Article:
What is a Shalom Bayit Book? (SBB part 1: paper or electronic?)


English: A stack of copy paper.

Get organized!

In several places, I have mentioned my Shalom Bayit Book (or SBB). A Shalom Bayit Book (SBB) is my Jewish version of a household management notebook or control journal. Shalom means peace, and bayit is house, so this book is one major way I bring peace into my house. (See some of the pieces in the top header bar, with more coming in this series.)

My SBB contains all of my notes from past years (like what worked and what didn’t and a wishlist for next year), worksheets for things like menus, a detailed calendar, and checklists. It also contains running wishlists for my family members and their sizes, inventories of holiday gear (like Passover things!) and a shopping list for future years (like a big meat pot for Passover). It’s my one stop shop for an organized home.

Using a SBB helps me save: I save my sanity (by not having a mad dash for Target erev Yom Tov for something I am missing) and money (by finding a good deal on something I want during the year instead of last minute a full price, and by knowing what I need instead of buying duplicates “just in case”). We can have the holiday we want instead of missing big pieces because I forgot or couldn’t find the item (storage will be a future topic).

My SBB just keeps important information at my fingertips: does the baby need 12 mo pajamas or 18 month dresses? Do we have candles for our menora yet? Did I actually get that pot for Passover? Which recipes did we love for Shavuot? What worked best for Sukkot this year? Instead of pulling out the boxes and sorting through everything (or just buying something I might not need), I can flip a few pages or pull up the right doc and find out.

Let’s start building a SBB. This will be a several part series with some of the different elements over the next week or two. Of course, each family’s SBB will look different, but just take what works for you and leave the rest. Start with what you can do, or where your trouble spots lie, and move on as you can. Any organization is better than none, right? Baby steps get you there, too.

First decision: Paper or electronic? There are good reasons for both, but the biggest decision factor for you is how will you use it?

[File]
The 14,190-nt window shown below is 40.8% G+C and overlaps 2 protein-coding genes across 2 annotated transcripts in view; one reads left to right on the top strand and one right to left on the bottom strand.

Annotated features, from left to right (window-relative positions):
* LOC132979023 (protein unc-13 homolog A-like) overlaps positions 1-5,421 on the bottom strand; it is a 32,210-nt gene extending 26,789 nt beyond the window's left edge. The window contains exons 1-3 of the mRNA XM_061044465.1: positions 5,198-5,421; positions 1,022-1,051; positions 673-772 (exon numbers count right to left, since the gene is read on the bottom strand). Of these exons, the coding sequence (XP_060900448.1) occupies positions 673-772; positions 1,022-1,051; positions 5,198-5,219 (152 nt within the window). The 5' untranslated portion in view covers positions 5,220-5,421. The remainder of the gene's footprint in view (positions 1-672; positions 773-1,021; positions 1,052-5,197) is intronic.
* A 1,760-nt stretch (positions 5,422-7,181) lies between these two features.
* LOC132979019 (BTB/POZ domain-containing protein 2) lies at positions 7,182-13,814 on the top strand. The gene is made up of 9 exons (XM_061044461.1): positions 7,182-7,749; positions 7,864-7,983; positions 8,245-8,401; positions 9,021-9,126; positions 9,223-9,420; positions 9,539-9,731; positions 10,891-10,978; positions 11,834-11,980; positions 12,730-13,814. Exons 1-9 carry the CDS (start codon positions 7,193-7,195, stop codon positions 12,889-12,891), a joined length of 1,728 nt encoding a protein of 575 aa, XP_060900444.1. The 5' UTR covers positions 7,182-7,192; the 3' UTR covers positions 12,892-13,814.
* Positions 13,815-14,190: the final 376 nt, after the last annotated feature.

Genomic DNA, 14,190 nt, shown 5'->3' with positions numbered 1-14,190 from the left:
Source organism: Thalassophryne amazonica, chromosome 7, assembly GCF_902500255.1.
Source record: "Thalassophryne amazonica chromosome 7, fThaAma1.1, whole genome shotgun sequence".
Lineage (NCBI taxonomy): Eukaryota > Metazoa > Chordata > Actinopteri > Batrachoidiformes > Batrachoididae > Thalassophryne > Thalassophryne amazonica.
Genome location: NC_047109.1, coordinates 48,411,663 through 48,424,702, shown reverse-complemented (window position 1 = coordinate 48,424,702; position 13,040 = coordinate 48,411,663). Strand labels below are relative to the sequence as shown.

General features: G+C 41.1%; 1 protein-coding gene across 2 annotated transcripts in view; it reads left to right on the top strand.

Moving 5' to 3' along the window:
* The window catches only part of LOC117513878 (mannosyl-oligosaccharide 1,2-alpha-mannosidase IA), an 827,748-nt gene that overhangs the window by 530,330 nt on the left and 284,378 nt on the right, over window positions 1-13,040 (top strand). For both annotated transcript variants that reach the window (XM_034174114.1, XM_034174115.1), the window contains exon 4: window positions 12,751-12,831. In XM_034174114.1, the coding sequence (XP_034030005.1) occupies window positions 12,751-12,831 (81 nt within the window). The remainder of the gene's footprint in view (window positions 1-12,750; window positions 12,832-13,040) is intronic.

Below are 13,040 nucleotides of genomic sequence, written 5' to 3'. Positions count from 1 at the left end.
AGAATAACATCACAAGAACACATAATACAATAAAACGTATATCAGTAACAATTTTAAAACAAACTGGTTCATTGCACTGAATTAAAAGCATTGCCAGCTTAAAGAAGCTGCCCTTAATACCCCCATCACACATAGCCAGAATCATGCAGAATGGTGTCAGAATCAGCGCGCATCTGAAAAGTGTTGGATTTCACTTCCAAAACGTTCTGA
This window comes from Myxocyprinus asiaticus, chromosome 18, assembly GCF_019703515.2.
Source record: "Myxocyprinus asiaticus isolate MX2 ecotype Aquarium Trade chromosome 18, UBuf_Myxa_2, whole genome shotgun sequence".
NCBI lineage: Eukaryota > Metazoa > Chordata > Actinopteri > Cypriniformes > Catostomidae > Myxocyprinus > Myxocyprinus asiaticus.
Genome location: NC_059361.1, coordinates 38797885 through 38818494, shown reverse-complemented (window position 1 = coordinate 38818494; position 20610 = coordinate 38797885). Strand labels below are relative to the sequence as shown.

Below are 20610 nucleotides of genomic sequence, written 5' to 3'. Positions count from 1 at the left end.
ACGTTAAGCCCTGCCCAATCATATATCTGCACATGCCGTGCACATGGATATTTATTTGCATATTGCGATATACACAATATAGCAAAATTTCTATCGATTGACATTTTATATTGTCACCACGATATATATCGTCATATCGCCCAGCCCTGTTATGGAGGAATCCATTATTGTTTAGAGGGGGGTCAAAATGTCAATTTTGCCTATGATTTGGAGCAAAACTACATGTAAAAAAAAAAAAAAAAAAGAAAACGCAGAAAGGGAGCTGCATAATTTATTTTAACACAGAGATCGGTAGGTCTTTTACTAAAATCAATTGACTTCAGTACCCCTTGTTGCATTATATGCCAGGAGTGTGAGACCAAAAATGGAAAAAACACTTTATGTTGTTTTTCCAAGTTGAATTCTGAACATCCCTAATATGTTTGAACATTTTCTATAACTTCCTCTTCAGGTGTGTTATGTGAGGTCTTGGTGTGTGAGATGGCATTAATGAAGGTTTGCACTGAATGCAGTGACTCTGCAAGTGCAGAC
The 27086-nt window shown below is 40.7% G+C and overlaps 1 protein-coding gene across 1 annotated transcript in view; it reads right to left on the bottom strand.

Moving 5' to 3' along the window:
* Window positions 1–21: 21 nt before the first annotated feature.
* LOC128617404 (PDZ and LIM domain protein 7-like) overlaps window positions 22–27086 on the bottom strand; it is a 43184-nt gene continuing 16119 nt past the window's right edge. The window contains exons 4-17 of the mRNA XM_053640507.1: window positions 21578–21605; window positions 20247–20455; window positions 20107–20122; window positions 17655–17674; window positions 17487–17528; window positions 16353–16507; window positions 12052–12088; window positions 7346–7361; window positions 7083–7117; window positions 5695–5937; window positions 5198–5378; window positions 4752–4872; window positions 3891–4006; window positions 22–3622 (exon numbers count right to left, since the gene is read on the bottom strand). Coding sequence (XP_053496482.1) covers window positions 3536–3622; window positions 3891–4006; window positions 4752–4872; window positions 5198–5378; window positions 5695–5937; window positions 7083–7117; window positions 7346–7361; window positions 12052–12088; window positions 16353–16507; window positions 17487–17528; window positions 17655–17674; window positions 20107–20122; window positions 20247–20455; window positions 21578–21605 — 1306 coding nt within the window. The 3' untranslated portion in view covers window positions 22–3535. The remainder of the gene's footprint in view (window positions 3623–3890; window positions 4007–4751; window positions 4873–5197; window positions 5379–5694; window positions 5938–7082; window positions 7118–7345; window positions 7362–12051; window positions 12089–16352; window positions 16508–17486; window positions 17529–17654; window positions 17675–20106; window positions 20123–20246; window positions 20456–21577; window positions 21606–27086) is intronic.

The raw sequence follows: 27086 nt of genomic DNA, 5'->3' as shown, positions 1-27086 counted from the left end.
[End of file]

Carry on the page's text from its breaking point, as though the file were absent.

I kind of wish I was a high tech girl, but I’m not. I like to see things on paper. So I use a mixture of both. Everything is on my computer, and I update it there. However, I do have a hard copy of most everything, and I scrawl notes on the paper. Every so often, I update the computer copies and replace the old one in the binder. I also have some of the checklists laminated so I can work through them, and I have a weekly Menu plan template and grocery list that I take a new printout of each week a (I print them on two sides so it’s easy to go back and forth.)

Now for the fun part. Here’s what you need:

  • Paper: Get a big binder that can fit regular sized paper and some dividers. (You can improvise or go and purchase something you love.) Since each family’s book will look different, and each book will change as life does, don’t let the desire to be perfect stop you! Just gather together what you need so you can start, and you can update and add or change pieces later.
  • Electronic: Set up a folder and be sure your computer has Word (or another word processing program).

That’s it! Check in this week as we get going on more details, like file dividers, what you should include, what you can include, and more.


About Amital

A die-hard listmaker and observant Jewish mommy of 5, managing the challenges of life bit by bit with the help of a Shalom Bayit book and lists. And chocolate, of course. Lots of chocolate.

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